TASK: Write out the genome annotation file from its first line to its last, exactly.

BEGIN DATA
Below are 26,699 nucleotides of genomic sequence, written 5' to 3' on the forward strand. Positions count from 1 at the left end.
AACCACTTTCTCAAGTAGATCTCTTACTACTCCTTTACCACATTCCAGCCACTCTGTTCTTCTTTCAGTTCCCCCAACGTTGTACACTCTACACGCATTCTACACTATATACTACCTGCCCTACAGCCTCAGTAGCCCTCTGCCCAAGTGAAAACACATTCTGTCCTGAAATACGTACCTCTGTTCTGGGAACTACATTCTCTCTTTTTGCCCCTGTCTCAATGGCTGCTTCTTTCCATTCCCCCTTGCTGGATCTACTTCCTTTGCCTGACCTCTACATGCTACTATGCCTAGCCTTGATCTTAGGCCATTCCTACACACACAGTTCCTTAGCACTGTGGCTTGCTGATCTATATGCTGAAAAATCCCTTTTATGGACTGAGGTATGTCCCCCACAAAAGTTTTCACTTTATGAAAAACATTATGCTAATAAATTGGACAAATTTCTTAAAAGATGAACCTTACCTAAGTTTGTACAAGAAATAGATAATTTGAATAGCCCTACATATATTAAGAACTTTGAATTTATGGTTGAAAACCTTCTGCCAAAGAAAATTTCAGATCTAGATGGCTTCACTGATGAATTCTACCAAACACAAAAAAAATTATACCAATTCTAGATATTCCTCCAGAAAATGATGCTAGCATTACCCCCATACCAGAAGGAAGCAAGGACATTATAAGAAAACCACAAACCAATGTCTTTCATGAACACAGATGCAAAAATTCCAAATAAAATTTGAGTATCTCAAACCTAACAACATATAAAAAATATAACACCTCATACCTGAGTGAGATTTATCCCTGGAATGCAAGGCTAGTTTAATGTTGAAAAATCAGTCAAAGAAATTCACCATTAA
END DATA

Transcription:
Below are 26,699 nucleotides of genomic sequence, written 5' to 3' on the forward strand. Positions count from 1 at the left end.
AACCACTTTCTCAAGTAGATCTCTTACTACTCCTTTACCACATTCCAGCCACTCTGTTCTTCTTTCAGTTCCCCCAACGTTGTACACTCTACACGCATTCTACACTATATACTACCTGCCCTACAGCCTCAGTAGCCCTCTGCCCAAGTGAAAACACATTCTGTCCTGAAATACGTACCTCTGTTCTGGGAACTACATTCTCTCTTTTTGCCCCTGTCTCAATGGCTGCTTCTTTCCATTCCCCCTTGCTGGATCTACTTCCTTTGCCTGACCTCTACATGCTACTATGCCTAGCCTTGATCTTAGGCCATTCCTACACACACAGTTCCTTAGCACTGTGGCTTGCTGATCTATATGCTGAAAAATCCCTTTTATGGACTGAGGTATGTCCCCCACAAAAGTTTTCACTTTATGAAAAACATTATGCTAATAAATTGGACAAATTTCTTAAAAGATGAACCTTACCTAAGTTTGTACAAGAAATAGATAATTTGAATAGCCCTACATATATTAAGAACTTTGAATTTATGGTTGAAAACCTTCTGCCAAAGAAAATTTCAGATCTAGATGGCTTCACTGATGAATTCTACCAAACACAAAAAAAATTATACCAATTCTAGATATTCCTCCAGAAAATGATGCTAGCATTACCCCCATACCAGAAGGAAGCAAGGACATTATAAGAAAACCACAAACCAATGTCTTTCATGAACACAGATGCAAAAATTCCAAATAAAATTTGAGTATCTCAAACCTAACAACATATAAAAAATATAACACCTCATACCTGAGTGAGATTTATCCCTGGAATGCAAGGCTAGTTTAATGTTGAAAAATCAGTCAAAGAAATTCACCATTAA